This round of CFP reform is the first time that the European Parliament has had full legislative competence over fisheries. Before the introduction of the Lisbon Treaty in December 2009, the Parliament only had consultation powers. This means that MEPs have been able to play a bigger part in influencing proceedings this time around.
Although, arguably, more difficult, it was still possible for Scottish MEPs to influence policy during the last round of CFP reform. Labour MEP Catherine Stihler previously sat on the Fisheries Committee and remembers that during negotiations leading up to 2003’s reforms, Scottish MEPs managed to successfully argue for the creation of regional advisory councils.
“We fought hard to have regional advisory councils and that was a great win for us. Now you have the regional advisory council, you have that almost devolution.”
However, highlighting the difficulties involved in grouping together with other parties in order to argue a position, Stihler adds: “Sadly, some people then took the ‘withdraw all CFP’ approach which then lessens your influence and impact.”
While in Scotland it is generally agreed by environmental NGOs and Government alike that the way forward for fisheries management should be to move toward more regionalisation, it would be fair to say that handing powers back to member states is not something that comes naturally to the EC. Since Commissioner Maria Damanaki became Fisheries Commissioner last year, though, a change of tone has been noted.
Stihler says: “In the last round of negotiations, we had a commissioner who was not terribly interested in fishing, let’s put it that way, whereas I believe this time you actually have someone who’s open, who’s listening and that is so important.”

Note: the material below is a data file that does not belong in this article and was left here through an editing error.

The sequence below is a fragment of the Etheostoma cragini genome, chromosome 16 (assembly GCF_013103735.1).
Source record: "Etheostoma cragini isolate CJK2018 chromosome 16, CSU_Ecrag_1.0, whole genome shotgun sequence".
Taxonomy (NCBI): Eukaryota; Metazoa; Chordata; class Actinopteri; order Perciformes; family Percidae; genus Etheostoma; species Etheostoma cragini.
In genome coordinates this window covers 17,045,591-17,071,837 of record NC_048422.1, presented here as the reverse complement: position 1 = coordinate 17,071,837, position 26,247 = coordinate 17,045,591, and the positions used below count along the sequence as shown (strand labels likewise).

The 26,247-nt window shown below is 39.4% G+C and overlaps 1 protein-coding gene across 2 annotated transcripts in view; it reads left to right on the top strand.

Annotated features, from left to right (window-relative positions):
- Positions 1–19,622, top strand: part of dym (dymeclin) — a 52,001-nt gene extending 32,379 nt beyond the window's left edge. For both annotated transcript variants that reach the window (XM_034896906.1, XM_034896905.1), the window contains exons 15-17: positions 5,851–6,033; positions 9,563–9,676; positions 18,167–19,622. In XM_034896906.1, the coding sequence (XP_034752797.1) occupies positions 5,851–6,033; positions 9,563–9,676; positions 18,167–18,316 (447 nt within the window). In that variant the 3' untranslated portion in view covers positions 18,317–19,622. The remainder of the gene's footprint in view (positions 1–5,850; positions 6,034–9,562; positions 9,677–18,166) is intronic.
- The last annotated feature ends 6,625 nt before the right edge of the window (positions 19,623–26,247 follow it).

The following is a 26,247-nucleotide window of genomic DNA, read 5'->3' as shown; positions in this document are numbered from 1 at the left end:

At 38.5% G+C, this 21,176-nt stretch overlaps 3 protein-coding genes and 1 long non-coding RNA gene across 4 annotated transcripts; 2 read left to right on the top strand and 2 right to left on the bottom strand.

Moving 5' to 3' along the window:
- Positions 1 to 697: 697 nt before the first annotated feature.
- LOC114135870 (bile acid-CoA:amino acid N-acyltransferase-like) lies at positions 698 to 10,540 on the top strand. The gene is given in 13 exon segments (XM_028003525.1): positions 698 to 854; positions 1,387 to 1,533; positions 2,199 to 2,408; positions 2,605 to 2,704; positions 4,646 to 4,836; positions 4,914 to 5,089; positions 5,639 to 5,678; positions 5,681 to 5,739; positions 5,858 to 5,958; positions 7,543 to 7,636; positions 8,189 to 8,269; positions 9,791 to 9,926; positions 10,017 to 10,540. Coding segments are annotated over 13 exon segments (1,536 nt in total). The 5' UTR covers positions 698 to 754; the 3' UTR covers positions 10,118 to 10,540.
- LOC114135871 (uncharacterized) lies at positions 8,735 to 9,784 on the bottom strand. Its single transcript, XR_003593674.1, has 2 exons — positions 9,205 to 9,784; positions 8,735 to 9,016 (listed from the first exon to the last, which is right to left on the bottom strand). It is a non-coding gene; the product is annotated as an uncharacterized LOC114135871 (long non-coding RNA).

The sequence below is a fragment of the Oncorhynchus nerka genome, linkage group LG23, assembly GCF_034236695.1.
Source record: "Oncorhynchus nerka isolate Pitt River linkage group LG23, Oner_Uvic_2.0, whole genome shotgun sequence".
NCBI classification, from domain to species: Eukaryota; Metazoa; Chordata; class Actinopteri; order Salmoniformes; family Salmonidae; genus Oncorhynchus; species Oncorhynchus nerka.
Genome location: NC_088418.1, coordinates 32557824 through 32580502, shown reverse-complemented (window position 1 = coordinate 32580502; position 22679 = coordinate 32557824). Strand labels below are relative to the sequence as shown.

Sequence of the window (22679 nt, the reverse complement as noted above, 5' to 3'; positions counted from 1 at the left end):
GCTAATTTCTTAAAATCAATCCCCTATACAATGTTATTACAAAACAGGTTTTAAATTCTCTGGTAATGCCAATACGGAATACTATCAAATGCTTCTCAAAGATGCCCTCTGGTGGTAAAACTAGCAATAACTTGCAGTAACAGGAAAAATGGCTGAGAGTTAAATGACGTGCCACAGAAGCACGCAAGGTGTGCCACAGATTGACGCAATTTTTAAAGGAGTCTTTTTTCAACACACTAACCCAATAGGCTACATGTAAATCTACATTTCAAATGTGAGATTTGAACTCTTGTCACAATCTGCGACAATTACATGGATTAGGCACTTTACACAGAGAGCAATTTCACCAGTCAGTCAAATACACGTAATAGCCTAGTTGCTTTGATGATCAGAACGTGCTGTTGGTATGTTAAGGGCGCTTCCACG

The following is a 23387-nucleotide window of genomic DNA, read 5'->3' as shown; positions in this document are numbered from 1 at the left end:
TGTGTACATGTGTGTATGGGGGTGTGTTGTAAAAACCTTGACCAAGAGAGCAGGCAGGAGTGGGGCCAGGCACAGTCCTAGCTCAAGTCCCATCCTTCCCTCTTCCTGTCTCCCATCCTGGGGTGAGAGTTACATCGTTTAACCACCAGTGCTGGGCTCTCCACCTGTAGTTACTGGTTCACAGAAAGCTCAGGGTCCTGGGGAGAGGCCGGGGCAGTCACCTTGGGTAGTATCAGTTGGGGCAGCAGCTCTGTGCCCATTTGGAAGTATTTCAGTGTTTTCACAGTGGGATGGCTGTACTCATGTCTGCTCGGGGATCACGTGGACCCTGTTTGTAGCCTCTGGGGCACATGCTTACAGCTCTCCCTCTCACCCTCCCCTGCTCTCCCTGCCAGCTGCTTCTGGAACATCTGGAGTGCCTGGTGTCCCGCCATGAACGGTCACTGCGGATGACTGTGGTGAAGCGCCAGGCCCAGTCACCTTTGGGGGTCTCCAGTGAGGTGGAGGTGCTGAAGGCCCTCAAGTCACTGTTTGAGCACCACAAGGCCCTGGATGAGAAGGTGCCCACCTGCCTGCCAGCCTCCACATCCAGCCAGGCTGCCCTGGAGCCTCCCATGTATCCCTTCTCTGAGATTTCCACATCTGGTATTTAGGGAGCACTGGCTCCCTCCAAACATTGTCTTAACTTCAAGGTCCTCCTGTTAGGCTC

Hudgton also admits to being “reasonably impressed” with the new commissioner’s attitude and willingness to listen and while this is a positive development, he suspects Damanaki will be finding there is resistance to new ideas from the EC’s “old guard”.
“They see themselves as the guardians of the treaties, as opposed to finding a way to do things better that have failed so far under treaty-based management. I think she’s taking on that argument and she’s made a bit of progress but what will be very telling, I think, will be what is in the very final form of proposal in July.”
Hudgton says there is talk that one of the reasons for pushing back publication of the EC’s proposals to July is because of an argument around the legality of decentralisation in respect of the European treaties. It is perhaps for this reason that, when asked for his views on Damanaki’s performance, Lochhead reserves judgement.
“We’ve had good warm words from the European Commissioner and she certainly has a very good relationship with Scotland and is very well aware of the work that’s been happening in Scottish waters.
“The next few months will be crucial in finding out whether she can follow up her words with action and that means decentralising fisheries management powers to member states and not having every decision taken in Brussels by remote control,” he says.